Whip It: The Many Methods of Frothing Your Cocktail
Which came first: The chicken or the egg white?
The use of egg whites to add rich texture and creamy foam to a libation dates back centuries, but its popularity appears to have spiked in the mid- to late-1800s with the invention of the Whiskey Sour and the Ramos Gin Fizz. (Lore says the original Fizz recipe called for a cramp-inducing 12-minute shake.) Throughout the years, however, bartenders have discovered other options for crafting that delicious viscosity and frothy appearance. Egg whites may have been the OG method, but they’re not always the go-to any longer.
Aquafaba, milk washing, milk powder, and foaming agents have all become stand-ins for egg whites. But which one reigns supreme? None. At least, none according Nic Lazzareschi, brand ambassador for the Family Jones. His go-to frothing method is “whatever works best for the cocktail I’m making currently,” he says. “All of these techniques are ingredient dependent.” Lazzareschi explains that foaming is really just a way to soften strong flavors, add a little texture, and create a more balanced cocktail, but it all depends on what you’ve got in the tumbler. So how do you decide which method to use?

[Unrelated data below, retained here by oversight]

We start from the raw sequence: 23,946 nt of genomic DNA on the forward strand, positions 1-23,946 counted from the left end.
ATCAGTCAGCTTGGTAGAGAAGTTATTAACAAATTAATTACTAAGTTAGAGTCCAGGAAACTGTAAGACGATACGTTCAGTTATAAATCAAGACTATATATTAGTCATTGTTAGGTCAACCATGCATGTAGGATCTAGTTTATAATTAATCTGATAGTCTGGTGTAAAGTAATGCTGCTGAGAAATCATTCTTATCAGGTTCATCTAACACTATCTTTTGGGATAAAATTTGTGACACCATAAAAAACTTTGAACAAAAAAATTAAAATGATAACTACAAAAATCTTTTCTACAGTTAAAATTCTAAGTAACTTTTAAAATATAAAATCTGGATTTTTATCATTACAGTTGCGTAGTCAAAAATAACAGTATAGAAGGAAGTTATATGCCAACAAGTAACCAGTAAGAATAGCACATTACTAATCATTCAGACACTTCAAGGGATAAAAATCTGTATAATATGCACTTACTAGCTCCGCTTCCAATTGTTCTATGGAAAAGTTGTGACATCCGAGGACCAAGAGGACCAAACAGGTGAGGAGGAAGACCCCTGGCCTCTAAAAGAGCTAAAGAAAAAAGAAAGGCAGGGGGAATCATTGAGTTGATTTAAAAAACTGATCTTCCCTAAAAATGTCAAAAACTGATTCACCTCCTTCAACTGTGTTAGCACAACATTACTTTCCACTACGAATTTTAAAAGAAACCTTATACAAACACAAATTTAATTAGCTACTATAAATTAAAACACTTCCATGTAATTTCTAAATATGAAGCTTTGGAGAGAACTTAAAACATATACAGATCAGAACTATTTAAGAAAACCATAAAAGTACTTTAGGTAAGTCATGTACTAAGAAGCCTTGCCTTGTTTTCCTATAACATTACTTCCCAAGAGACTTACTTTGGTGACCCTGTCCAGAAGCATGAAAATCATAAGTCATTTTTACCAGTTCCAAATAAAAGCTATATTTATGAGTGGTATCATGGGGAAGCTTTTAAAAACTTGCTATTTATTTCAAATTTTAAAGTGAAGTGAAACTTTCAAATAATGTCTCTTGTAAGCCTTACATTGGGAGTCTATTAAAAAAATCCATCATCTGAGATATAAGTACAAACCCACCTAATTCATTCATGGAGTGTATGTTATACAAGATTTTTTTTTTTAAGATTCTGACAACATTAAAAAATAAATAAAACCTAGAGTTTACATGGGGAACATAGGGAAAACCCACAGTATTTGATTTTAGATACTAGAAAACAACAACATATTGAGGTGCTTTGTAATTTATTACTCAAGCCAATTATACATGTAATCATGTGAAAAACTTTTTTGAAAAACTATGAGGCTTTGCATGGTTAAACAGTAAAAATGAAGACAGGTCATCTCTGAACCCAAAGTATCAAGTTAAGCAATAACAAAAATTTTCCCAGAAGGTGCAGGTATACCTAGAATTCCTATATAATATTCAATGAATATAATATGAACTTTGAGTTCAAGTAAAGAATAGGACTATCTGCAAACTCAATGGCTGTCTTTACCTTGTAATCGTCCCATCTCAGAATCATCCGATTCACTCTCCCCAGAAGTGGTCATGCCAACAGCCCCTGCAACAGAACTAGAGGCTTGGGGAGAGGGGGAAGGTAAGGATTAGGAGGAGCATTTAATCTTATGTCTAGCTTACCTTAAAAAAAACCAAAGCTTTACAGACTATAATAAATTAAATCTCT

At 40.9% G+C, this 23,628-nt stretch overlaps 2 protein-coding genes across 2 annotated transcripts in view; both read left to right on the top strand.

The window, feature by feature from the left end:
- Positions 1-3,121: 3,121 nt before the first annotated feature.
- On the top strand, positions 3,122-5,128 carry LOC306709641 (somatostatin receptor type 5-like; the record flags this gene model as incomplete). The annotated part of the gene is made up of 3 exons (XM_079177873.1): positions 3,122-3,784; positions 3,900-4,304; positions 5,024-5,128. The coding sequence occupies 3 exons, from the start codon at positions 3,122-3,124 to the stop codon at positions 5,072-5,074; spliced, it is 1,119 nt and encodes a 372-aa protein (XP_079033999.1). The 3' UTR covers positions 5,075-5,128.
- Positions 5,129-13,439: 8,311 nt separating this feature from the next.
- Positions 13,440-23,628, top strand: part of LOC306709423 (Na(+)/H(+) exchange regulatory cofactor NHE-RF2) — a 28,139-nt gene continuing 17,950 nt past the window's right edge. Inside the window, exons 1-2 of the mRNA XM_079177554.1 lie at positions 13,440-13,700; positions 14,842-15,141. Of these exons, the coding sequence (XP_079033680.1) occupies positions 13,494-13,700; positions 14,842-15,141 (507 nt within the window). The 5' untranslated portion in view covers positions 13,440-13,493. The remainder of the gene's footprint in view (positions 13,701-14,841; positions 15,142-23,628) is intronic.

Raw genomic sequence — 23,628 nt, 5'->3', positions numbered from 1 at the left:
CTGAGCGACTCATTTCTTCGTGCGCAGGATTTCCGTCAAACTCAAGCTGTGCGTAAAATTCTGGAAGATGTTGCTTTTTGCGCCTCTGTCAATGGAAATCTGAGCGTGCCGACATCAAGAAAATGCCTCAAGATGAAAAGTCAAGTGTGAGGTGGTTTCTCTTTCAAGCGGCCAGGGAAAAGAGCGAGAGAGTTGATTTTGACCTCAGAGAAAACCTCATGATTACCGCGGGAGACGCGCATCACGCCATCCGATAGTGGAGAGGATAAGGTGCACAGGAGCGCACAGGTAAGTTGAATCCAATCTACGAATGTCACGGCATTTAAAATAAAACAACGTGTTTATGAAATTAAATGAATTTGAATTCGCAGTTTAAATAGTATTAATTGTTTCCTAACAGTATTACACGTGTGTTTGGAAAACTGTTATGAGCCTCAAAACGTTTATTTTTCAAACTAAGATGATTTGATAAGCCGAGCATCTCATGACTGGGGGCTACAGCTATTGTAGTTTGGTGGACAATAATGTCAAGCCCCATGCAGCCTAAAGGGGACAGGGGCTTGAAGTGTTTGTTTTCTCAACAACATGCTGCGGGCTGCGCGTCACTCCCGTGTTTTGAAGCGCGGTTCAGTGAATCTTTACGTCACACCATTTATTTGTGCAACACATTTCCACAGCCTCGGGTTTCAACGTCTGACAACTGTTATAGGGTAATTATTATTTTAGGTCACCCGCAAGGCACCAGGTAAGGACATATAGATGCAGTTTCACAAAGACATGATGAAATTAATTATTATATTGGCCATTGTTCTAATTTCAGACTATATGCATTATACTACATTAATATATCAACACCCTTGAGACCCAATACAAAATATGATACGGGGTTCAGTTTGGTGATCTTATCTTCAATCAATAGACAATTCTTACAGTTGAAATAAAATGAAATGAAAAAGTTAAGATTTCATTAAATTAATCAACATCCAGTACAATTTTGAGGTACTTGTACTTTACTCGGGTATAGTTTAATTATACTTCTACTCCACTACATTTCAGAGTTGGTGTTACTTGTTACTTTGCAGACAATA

Consider these pros and cons:
Pros: They’re virtually flavorless, leave no unwanted taste in your drink, and offer a nearly irreplaceable fluffy foam cap.
Cons: Hard to clean up, often wastes the yolk, and not vegan.
Pros: The liquid of cooked chickpeas is vegan and yields a viscosity very similar to egg whites.
Cons: It tends to add to a funky smell that lingers over the cocktail.
Milk washing or clarifying
Pros: Alters the spirit instead of introducing a new ingredient to the recipe.
Cons: Not vegan; time-consuming.
Pros: It boasts a lengthy shelf life, doesn’t dilute the drink, and is quick and easy when you’re in a pinch.
Cons: Certain powders can sometimes clump and bring a chalky taste and feel to the cocktail; not vegan.
Pros: Quick, easy to use, and highly effective in small doses.
Cons: Made with unappealing chemical additives and preservatives.
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